Today, OpenSSL has released an update advising of a problem with patches that was released last week on September 22.
The first offending patch was for CVE-2016-6309, and it could result in a crash or even execution of attacker-supplied code resulting in compromise of the patched machine. This issue only affects OpenSSL 1.1.0a, released on 22nd September 2016. As a result OpenSSL 1.1.0 users should upgrade to 1.1.0b.
The second offending patch was for CVE-2016-7052, and if the patch is installed, it could allow attackers to cause a denial of service condition leading to a crash. This issue affects only OpenSSL 1.0.2i, released on 22nd September 2016. As a result OpenSSL 1.0.2i users should upgrade to 1.0.2j.
We are releasing an update to the grading criteria, version 2009m, to respond to the discovery of the OpenSSL vulnerability CVE-2016-2107 announced in the OpenSSL Security Advisory [3rd May 2016]. This vulnerability can be exploited by MITM attacker using a padding Oracle attack to decrypt traffic when the connection uses an AES CBC cipher and the server supports AES-NI.
The OpenSSL team has announced a fix to resolve a high severity vulnerability (CVE-2015-1793) which allows certificate forgery. During certificate verification, OpenSSL (starting from version 1.0.1n and 1.0.2b) will attempt to find an alternative certificate chain if the first attempt to build such a chain fails. An error in the implementation of this logic can mean that an attacker could cause certain checks on untrusted certificates to be bypassed, such as the CA flag, enabling them to use a valid leaf certificate to act as a CA and "issue" an invalid certificate. This issue will impact any application that verifies certificates including SSL/TLS/DTLS clients and SSL/TLS/DTLS servers using client authentication. It affects OpenSSL versions 1.0.2c, 1.0.2b, 1.0.1n and 1.0.1o
This past year we have seen an overwhelming interest in SSL library exploits, and FREAK or "Factoring RSA EXPORT Keys" is another one. The full impact is yet to be known as the flaw was baked in the development of secure web communications, so browsers, web clients and hosts would negotiate the strongest encryption “allowed,” falling back to weaker, “export” protocols as required. The most updated list of browsers appears to include: Internet Explorer, Chrome on Mac OS and Android, Safari on Mac OS and iOS, Blackberry Browser, and Opera on Mac OS and Linux.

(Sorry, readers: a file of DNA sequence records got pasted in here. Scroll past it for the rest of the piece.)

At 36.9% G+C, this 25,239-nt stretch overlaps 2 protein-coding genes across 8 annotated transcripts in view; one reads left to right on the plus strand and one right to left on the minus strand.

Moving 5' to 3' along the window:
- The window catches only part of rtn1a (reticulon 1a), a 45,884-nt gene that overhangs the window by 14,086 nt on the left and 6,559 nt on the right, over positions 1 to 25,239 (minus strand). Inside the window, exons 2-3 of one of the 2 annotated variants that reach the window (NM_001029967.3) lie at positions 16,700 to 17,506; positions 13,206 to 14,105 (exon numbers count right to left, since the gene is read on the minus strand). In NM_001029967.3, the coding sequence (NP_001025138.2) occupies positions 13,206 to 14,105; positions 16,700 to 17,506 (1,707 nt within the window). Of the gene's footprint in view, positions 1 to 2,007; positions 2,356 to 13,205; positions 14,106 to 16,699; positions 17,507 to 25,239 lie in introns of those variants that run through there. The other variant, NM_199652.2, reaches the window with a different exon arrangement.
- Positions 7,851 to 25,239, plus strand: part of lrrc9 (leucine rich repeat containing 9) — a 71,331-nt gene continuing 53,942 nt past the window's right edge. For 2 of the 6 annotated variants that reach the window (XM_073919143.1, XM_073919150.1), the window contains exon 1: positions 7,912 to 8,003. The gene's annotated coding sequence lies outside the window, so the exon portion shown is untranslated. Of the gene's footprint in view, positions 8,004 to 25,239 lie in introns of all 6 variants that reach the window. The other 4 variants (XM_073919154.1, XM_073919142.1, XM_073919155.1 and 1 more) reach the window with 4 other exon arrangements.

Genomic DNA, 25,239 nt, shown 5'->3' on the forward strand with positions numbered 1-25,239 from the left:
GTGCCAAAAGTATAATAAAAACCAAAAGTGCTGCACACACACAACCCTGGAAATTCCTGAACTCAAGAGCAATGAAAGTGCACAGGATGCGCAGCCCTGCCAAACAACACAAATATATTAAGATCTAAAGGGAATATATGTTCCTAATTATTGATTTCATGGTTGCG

Last week (on June 5th), OpenSSL published an advisory detailing a number of serious problems. The CVE-2014-0224 vulnerability will be the most problematic for most deployments because it can be exploited via an active network (man in the middle) attack.
This vulnerability allows an active network attacker to inject ChangeCipherSpec (CCS) messages to both sides of a connection and force them to fix their keys before all key material is available. Weak keys are negotiated as a result. If you’re interested in the details, Adam Langley published a good technical analysis.
Although virtually all versions of OpenSSL are vulnerable, this problem is exploitable only if (1) both sides use OpenSSL and (2) the server uses a vulnerable version of OpenSSL from the 1.0.1 branch.
The good news is that most browsers don’t rely on OpenSSL, which means that most browser users won’t be affected. However, Android browsers do use OpenSSL and are vulnerable to this attack. Additionally, many command-line and similar programmatic tools use OpenSSL. A particularly interesting target will be various VPN products, provided they are based on OpenSSL (like, for example, OpenVPN).
Over at SSL Labs, we’ve been testing a remote check for CVE-2014-0224 since Friday. Satisfied that the test is identifying vulnerable hosts correctly, yesterday we ran a scan against the SSL Pulse dataset. The results are that about 49% servers are vulnerable. About 14% (of the total number) are exploitable because they’re running a newer version of OpenSSL. The rest are probably not exploitable, but should be upgraded because it’s possible that there are other ways to exploit this problem.
If you’d like to test your servers, the latest version of SSL Labs incorporates a check for CVE-2014-0224.
Original: It’s the Thursday before June’s Patch Tuesday, and Microsoft’s Advance Notice just has gone live. In addition, there was an advisory about new fixes for OpenSSL, which comes quite soon after the Heartbleed vulnerability and the numerous exploits it enabled.
OpenSSL Cookbook is a free ebook based around one chapter of my in-progress book Bulletproof SSL/TLS and PKI. The appendix contains the SSL/TLS Deployment Best Practices document (re-published with permission from Qualys). In total, there’s about 50 pages of text that covers the OpenSSL essentials, starting with installation, then key and certificate management, and finally cipher suite configuration.